Out of the group of people I was with, I was the only one who wanted to fork out the extra cash for the Tianmen Mountains park. I decided to wait until the last day and go solo, however, I had a train at 1 o’clock so I only had the morning to visit the park. I got to the cable car right when it opened and spent the morning hiking and exploring. I would definitely recommend saving an extra day (and extra cash) to see this park. It starts with a hair-raising 35-minute cable car ride through the mountains to Tianshan, or “heavenly mountain”, with stunning views of the ranges below. Once you exit you can walk along a glass platform attached to the cliff with a straight drop into the forested valleys.
Tianmen is definitely not the place to go if you are afraid of heights because all of the walkways are attached to steep vertical cliffs. Unfortunately, I only got to see about half the park and felt extremely rushed. To save time I took a ski lift back across the mountain top; it cut off half the route, but I did get some amazing views! On the way down the mountain, the cable car stops at a second location where you can take a bus up to a hole in the side of a mountain. Here you can hike up a never-ending flight of stairs and look out the giant hole to see a view of the mountains below. This hole is dubbed “Tianmen” or “heavenly gate”. The stairs to this “heavenly gate” are pretty intense, especially after a few days of hiking. The steps are so small that I had to walk up them sideways with my girly size 7.5 feet, and so steep I wanted to use my hands at some points. It’s definitely a sense of accomplishment when you reach the top though, and it makes the view all the much sweeter. For those of you that may not be able to climb never-ending steep steps, there was a cable car, but it was closed at the time I visited due to a rock slide.
Advice to those visiting
The ticket prices to both parks are pretty steep (about 250 yuan or $40 USD), but if you’re under 24 you can get the student ticket. You’re supposed to show your passport and student ID but a friend I was with filled me in on a little secret: you can pretend your driver’s license is a student ID since the cards look similar and the ticket sellers won’t bother reading the English. It worked! Getting the student price saved me a ton of money, which I used towards visiting the Tianmen Mountains park. If you are exactly 24 years old you can try to get away with it, but the sign says “under 24”.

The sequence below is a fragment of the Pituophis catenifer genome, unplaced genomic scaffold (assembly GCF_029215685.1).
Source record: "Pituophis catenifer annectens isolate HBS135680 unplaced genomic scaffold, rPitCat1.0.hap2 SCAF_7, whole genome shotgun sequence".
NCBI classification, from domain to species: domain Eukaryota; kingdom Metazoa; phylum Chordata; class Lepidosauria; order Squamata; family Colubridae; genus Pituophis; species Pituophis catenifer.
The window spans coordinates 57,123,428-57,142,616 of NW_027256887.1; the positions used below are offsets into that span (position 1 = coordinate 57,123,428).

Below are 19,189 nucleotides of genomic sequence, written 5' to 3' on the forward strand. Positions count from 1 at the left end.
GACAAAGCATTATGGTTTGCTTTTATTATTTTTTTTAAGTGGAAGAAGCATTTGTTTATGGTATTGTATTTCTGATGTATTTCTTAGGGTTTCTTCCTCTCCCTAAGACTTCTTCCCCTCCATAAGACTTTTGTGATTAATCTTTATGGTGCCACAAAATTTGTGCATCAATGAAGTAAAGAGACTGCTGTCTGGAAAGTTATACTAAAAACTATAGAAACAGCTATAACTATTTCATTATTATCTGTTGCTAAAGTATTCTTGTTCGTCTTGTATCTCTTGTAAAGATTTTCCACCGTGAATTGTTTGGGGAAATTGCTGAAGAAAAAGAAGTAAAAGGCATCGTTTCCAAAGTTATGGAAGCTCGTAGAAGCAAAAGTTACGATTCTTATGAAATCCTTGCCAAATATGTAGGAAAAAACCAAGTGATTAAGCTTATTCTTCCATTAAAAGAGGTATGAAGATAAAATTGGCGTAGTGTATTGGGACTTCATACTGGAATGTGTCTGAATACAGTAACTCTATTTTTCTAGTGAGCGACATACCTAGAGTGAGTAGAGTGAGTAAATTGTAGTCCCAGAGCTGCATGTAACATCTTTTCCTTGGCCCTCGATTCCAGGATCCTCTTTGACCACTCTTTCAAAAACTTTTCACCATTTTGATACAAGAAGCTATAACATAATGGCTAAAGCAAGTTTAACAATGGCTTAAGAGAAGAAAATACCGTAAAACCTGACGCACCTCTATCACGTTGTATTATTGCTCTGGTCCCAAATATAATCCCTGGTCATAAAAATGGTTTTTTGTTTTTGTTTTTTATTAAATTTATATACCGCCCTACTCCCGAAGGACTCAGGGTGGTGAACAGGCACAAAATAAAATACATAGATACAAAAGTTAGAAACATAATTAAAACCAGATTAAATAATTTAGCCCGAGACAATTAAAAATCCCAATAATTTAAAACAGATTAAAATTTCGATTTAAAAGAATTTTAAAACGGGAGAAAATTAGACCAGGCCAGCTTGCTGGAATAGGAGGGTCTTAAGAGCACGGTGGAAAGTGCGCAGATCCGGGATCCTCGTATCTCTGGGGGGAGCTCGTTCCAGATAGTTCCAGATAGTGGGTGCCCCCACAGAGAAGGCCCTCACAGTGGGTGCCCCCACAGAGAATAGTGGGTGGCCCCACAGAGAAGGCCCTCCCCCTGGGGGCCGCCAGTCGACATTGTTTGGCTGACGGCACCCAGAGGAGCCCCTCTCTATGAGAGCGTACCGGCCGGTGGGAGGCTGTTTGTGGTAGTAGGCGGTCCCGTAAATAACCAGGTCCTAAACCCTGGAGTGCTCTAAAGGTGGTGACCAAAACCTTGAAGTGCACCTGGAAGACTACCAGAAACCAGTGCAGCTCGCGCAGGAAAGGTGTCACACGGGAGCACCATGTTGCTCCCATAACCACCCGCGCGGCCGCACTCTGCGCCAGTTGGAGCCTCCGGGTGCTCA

In terms of where to stay, I got a lot of mixed advice before I arrived. Some told me to stay in the park, others said try to book a hostel in Zhangjiajie village. I thought I booked a hostel in the village, but apparently my guesthouse was walking distance from the train station. It ended up working out very well though, because there were tons of cheap restaurants to choose from, and it was a quick walk to the bus station where I could take a 12 kuai ($2 USD) bus to the park. My guesthouse was also walking distance from the cable car to the Tianmen mountains. If you’re looking for a place to stay, Yijiaqin Guesthouse is a great choice, and you can find it on Hostelworld.
As for packing, make sure to bring a small daypack with a large water bottle and plenty of snacks. The food in the park is very overpriced, and only good for a quick snack if you’re starving. You can always try to bargain the food prices down a bit, especially if you’ve got a few people ordering from the same person. In addition to food, accommodation in the park is also overpriced, so I would definitely suggest staying outside the park. The last bus leaves around 6 or 7 so be sure to start heading out around 5 or so.
Check out some more photos from my trip!